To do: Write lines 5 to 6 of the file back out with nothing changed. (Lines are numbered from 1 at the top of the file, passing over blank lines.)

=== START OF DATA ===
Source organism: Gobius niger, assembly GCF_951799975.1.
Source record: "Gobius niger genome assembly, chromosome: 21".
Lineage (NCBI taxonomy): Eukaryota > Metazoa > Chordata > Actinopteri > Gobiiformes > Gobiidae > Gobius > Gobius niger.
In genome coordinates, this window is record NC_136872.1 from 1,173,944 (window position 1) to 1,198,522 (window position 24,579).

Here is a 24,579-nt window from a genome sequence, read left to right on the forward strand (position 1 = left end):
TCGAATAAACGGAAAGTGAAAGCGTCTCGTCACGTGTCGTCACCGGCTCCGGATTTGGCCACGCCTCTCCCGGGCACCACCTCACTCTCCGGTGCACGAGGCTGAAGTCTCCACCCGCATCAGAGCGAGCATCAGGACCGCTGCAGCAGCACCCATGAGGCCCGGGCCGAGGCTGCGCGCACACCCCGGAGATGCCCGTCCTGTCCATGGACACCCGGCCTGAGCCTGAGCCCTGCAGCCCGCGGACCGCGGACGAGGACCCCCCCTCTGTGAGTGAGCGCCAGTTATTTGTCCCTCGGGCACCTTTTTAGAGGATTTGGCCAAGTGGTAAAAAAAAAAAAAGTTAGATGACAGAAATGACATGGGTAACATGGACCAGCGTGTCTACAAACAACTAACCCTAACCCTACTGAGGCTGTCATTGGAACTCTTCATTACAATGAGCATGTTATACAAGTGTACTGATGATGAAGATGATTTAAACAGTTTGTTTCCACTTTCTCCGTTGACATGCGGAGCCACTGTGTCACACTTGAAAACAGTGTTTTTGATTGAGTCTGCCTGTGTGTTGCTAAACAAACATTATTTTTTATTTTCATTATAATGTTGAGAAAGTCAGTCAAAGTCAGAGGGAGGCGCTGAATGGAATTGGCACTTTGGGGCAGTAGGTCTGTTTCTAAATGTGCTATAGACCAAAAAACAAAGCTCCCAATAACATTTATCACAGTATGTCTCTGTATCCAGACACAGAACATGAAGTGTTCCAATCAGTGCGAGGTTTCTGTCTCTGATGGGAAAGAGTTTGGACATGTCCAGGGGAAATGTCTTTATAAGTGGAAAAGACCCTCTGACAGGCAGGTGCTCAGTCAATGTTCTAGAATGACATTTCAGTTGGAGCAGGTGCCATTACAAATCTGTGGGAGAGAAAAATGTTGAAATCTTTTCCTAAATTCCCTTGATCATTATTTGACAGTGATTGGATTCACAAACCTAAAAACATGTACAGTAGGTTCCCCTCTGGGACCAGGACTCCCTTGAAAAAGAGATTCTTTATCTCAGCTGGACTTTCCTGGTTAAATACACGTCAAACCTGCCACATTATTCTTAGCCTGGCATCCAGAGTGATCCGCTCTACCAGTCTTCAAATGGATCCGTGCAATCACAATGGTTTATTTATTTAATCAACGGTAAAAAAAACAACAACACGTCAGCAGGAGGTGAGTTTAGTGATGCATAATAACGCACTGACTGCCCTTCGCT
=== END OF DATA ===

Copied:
Here is a 24,579-nt window from a genome sequence, read left to right on the forward strand (position 1 = left end):
TCGAATAAACGGAAAGTGAAAGCGTCTCGTCACGTGTCGTCACCGGCTCCGGATTTGGCCACGCCTCTCCCGGGCACCACCTCACTCTCCGGTGCACGAGGCTGAAGTCTCCACCCGCATCAGAGCGAGCATCAGGACCGCTGCAGCAGCACCCATGAGGCCCGGGCCGAGGCTGCGCGCACACCCCGGAGATGCCCGTCCTGTCCATGGACACCCGGCCTGAGCCTGAGCCCTGCAGCCCGCGGACCGCGGACGAGGACCCCCCCTCTGTGAGTGAGCGCCAGTTATTTGTCCCTCGGGCACCTTTTTAGAGGATTTGGCCAAGTGGTAAAAAAAAAAAAAGTTAGATGACAGAAATGACATGGGTAACATGGACCAGCGTGTCTACAAACAACTAACCCTAACCCTACTGAGGCTGTCATTGGAACTCTTCATTACAATGAGCATGTTATACAAGTGTACTGATGATGAAGATGATTTAAACAGTTTGTTTCCACTTTCTCCGTTGACATGCGGAGCCACTGTGTCACACTTGAAAACAGTGTTTTTGATTGAGTCTGCCTGTGTGTTGCTAAACAAACATTATTTTTTATTTTCATTATAATGTTGAGAAAGTCAGTCAAAGTCAGAGGGAGGCGCTGAATGGAATTGGCACTTTGGGGCAGTAGGTCTGTTTCTAAATGTGCTATAGACCAAAAAACAAAGCTCCCAATAACATTTATCACAGTATGTCTCTGTATCCAGACACAGAACATGAAGTGTTCCAATCAGTGCGAGGTTTCTGTCTCTGATGGGAAAGAGTTTGGACATGTCCAGGGGAAATGTCTTTATAAGTGGAAAAGACCCTCTGACAGGCAGGTGCTCAGTCAATGTTCTAGAATGACATTTCAGTTGGAGCAGGTGCCATTACAAATCTGTGGGAGAGAAAAATGTTGAAATCTTTTCCTAAATTCCCTTGATCATTATTTGACAGTGATTGGATTCACAAACCTAAAAACATGTACAGTAGGTTCCCCTCTGGGACCAGGACTCCCTTGAAAAAGAGATTCTTTATCTCAGCTGGACTTTCCTGGTTAAATACACGTCAAACCTGCCACATTATTCTTAGCCTGGCATCCAGAGTGATCCGCTCTACCAGTCTTCAAATGGATCCGTGCAATCACAATGGTTTATTTATTTAATCAACGGTAAAAAAAACAACAACACGTCAGCAGGAGGTGAGTTTAGTGATGCATAATAACGCACTGACTGCCCTTCGCT